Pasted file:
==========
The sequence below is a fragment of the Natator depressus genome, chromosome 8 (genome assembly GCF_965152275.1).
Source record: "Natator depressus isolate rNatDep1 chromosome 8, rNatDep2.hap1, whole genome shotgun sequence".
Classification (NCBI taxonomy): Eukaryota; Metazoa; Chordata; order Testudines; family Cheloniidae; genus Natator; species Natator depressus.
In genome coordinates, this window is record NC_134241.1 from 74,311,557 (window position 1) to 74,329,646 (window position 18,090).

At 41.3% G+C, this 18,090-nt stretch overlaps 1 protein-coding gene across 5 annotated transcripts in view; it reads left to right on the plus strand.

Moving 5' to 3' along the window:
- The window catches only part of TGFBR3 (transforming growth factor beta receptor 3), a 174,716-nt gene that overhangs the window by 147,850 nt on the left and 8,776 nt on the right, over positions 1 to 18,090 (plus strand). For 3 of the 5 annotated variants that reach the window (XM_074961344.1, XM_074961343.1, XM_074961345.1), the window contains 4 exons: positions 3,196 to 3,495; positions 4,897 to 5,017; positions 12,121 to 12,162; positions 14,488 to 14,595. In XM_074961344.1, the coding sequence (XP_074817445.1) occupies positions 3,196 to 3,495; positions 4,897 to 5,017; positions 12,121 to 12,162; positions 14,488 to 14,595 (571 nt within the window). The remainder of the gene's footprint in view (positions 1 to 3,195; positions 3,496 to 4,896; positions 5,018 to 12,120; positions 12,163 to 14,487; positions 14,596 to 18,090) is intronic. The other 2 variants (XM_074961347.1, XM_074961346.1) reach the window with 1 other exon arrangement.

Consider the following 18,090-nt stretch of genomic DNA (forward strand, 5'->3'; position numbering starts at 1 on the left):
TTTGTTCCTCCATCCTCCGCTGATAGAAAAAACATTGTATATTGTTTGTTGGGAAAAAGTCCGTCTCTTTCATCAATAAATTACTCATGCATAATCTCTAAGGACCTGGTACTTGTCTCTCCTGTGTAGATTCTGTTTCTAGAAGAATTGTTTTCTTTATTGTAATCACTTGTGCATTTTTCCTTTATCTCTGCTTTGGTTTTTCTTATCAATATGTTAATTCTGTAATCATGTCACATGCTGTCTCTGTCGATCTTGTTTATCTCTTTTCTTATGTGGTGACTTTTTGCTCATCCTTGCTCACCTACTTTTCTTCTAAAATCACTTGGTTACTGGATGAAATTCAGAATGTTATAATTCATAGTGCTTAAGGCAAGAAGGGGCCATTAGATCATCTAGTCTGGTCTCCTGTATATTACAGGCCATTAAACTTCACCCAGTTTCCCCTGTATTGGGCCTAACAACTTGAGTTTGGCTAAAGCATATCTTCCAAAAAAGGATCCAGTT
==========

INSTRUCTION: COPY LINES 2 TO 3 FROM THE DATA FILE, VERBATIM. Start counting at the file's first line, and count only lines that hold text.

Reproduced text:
Source record: "Natator depressus isolate rNatDep1 chromosome 8, rNatDep2.hap1, whole genome shotgun sequence".
Classification (NCBI taxonomy): Eukaryota; Metazoa; Chordata; order Testudines; family Cheloniidae; genus Natator; species Natator depressus.